Posts tagged litter

The Scoop on Litter

Recently I was helping a friend who was recovering from surgery. She asked for a particular type of kitty litter, so off to the pet superstore I went. When I got to the litter section, I was dumbfounded by the sheer number of choices as well as the astonishing variety. Clearly, niche marketing had arrived in a big way. However, many of the litters appeared to distinguish themselves simply by labelling. For instance, one brand had half a dozen sub-types; all the litters looked identical, but had different labels touting one special ingredient or function. There was multiple-cat strength, fragrance or no fragrance, fast or long-lasting odor control, anti-bacterial, low-dust or dust-free, hard-clumping or plain clay–it was all pretty overwhelming. Thank goodness I had a specific order from my friend, or I would have spent all day gawking at that wall!

Since house-soiling is a major cause of cats being abandoned or relinquished, the whole subject of cat litter and boxes is much more important than one might think. Despite the dozens of choices of box size and shape and litter type, the one who really makes the decision about which to use is the cat. Our mission, as humans, is to provide whatever our cat prefers, since the consequences of failing to do so are extremely unpleasant.

So, what do cats want?

  • Openness. Most cats prefer an open box (as opposed to one with a hood). Privacy is not so important to cats, and in fact a wide field of view–so that nothing can sneak up on them–is often a higher priority.
  • Cleanliness. This another human responsibility, and again, the cat will definitely let you know if you’re falling down on the job. Remember, their noses are only inches away from the litter–that gives them the right to be picky! Clay and pelleted litters needs to be dumped and replaced every few days. Clumping litter should be scooped daily, and the whole box emptied and washed at least once a month.
  • Pleasant texture. Since they have to walk on it with their very sensitive paws, most cats prefer the soft texture of scoopable/clumping litter over clay or pellets.
  • Sufficiency. There should be plenty of boxes in a multi-cat home (experts recommend 1 box per cat + 1). Sometimes you can get away with less (my 5 cats shared one enormous box for years–until one day they didn’t!), but if litterbox issues develop, adding more boxes in more places is one of the main ways to solve such problems. But just lining up a bunch of boxes in the basement won’t do. There should be a box on every floor; this is especially important for older cats for whom stair-climbing may be uncomfortable.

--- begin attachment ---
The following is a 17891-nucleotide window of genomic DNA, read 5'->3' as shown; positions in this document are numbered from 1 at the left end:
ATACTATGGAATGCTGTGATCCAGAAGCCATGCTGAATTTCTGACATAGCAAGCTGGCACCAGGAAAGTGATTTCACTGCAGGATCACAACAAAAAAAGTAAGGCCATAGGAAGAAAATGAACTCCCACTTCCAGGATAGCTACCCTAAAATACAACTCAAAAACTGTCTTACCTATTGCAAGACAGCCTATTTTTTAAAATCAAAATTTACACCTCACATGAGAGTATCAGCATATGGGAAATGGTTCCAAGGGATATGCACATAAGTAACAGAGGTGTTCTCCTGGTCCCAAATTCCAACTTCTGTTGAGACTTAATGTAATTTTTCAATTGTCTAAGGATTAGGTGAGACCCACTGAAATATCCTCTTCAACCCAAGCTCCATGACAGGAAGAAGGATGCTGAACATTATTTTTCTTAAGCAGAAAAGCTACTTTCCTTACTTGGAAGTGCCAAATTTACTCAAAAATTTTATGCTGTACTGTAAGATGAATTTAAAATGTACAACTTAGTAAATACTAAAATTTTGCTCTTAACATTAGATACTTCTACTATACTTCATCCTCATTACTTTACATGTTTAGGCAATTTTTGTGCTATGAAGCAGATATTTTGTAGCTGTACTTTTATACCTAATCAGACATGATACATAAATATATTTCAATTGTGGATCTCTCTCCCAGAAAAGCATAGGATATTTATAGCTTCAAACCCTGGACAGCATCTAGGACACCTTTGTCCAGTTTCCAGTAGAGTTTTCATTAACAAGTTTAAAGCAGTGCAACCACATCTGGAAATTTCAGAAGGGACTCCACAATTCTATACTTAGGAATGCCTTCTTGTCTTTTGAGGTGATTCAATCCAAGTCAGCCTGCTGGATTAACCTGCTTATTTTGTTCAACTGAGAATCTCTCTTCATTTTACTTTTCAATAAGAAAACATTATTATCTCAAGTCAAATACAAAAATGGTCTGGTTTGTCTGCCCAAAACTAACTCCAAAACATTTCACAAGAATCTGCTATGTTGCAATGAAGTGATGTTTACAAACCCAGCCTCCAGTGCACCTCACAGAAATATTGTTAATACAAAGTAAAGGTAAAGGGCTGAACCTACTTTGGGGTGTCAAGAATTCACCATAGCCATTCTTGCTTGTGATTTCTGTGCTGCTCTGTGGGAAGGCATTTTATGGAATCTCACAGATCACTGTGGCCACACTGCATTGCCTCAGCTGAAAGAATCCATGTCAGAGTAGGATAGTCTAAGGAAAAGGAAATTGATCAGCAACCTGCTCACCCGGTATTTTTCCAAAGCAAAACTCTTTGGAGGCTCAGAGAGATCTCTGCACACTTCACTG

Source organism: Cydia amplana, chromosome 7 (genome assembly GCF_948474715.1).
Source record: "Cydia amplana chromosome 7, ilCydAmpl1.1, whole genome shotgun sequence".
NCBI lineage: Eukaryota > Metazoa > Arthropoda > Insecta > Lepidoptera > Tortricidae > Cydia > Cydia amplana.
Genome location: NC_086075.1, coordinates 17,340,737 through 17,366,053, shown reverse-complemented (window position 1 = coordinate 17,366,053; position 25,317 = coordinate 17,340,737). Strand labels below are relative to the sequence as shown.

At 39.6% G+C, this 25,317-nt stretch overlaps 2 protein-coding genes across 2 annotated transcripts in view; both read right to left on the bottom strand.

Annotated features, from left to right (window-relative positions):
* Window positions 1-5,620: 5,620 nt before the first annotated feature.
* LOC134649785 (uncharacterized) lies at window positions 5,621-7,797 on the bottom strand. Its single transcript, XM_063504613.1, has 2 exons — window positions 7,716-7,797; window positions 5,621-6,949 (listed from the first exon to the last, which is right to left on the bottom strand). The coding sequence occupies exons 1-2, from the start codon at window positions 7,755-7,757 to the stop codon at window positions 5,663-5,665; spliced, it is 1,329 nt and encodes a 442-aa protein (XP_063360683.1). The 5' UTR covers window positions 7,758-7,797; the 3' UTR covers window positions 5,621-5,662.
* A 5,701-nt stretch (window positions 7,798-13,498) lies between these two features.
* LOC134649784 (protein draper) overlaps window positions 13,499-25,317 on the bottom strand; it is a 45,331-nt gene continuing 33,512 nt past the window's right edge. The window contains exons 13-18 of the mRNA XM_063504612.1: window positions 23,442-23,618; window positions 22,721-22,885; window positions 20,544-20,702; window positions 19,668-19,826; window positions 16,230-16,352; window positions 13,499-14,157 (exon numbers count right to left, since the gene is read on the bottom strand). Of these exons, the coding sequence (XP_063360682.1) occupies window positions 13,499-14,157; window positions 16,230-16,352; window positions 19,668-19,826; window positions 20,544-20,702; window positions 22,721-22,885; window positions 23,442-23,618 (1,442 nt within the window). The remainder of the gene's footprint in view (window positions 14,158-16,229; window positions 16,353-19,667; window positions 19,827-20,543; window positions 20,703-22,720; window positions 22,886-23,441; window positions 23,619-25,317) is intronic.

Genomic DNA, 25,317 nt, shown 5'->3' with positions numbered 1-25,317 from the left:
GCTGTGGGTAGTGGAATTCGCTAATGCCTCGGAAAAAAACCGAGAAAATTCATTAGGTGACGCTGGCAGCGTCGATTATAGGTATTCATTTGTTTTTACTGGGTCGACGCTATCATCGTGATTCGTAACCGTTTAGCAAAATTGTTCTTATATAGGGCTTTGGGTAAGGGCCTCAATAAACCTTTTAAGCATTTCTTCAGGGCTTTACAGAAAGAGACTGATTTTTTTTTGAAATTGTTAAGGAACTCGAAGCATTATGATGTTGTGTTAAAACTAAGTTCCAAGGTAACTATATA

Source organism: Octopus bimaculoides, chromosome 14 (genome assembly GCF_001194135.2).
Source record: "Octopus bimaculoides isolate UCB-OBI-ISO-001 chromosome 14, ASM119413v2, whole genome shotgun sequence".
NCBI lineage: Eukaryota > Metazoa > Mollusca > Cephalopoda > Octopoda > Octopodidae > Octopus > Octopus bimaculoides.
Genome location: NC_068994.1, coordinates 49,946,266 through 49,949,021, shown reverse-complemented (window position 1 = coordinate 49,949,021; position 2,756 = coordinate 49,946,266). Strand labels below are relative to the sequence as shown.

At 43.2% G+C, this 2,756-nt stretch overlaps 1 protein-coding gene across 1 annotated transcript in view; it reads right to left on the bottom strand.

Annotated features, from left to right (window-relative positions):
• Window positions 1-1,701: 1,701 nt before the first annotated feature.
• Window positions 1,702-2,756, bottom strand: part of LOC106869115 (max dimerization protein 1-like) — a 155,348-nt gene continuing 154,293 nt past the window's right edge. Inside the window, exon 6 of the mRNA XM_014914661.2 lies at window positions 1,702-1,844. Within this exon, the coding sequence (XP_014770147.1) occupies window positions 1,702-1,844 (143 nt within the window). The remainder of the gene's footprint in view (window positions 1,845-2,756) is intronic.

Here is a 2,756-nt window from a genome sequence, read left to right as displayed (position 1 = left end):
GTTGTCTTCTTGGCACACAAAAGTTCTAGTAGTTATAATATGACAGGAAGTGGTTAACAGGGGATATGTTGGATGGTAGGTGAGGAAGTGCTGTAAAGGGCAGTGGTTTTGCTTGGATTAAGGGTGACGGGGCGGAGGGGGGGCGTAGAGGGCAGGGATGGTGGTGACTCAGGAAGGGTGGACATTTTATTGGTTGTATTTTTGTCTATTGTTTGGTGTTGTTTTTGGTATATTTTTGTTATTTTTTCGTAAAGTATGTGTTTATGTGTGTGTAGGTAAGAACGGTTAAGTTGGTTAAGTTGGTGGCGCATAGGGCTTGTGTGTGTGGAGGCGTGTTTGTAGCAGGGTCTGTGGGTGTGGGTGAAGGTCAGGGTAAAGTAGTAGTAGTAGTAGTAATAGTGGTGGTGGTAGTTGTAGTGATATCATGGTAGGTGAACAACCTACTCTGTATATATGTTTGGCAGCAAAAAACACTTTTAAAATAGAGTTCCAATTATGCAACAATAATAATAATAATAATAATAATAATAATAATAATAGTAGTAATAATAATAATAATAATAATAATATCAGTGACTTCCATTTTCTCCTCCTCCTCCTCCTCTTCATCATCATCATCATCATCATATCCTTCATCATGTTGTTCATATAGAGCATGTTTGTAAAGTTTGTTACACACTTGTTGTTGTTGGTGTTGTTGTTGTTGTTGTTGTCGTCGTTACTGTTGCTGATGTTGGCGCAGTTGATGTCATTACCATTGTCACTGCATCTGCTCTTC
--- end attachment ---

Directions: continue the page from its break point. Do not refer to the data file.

• Comfort. This means that the box should be big enough for the cat to easily turn around in (large plastic storage bins work well). Also, overweight, arthritic or declawed cats may be especially sensitive not only to the texture of the litter, but also its depth. If there’s too much litter in the box, the cat could feel like it’s sinking into quicksand. About 1-1/2 to 2″ of litter is plenty.

Now, within this framework, we can make certain choices. Automatic litterboxes work very well in many households, but some cats just won’t use them; the only way to know is to try, and it’s a potentially expensive experiment. Hooded boxes may be acceptable if you’re diligent enough about keeping them clean, but in a multi-cat home the “ambush factor” can discourage their use. High-sided storage bins are great for preventing litter from being kicked all over the room; but they may be too difficult to get in and out of for very young and very old cats.

Then we’re back to the choice of litter. Most litters are made from clay of some kind, often bentonite (which swells and clumps when wet). However, clay has some serious drawbacks. For one thing, it’s dusty. The dust contains silica, which can contribute to kitty and human lung diseases. Asthmatic cats (and people) should consider alternatives, since scooping the litter stirs up quite a bit of dust. (My own asthma virtually disappeared when we switched to World’s Best.) There have also been scattered (but largely unconfirmed) reports of intestinal blockage from cats ingesting the litter. Young kittens (who don’t know to avoid the wet spots), and cats with a lot of fur between their toes can get quite a bit of litter stuck on their feet; and of course they clean their paws by licking and will swallow whatever is on them. A natural cat litter made from corn or wheat does not carry this risk, as the body can break those materials down.

As a vet, I strongly recommend avoiding clay litter and the dusty clumping varieties, not only because of the health risks to you and your cat, but also because plant-based litters are a renewable resource. Clay comes from strip-mining and is very environmentally unfriendly. There are many natural alternatives available today. Offering your cat a “buffet” of 2 or 3 kinds will be a guide to your cat’s preferences. If you do change litters, remember to do it gradually to minimize stress and increase acceptance of the new product.

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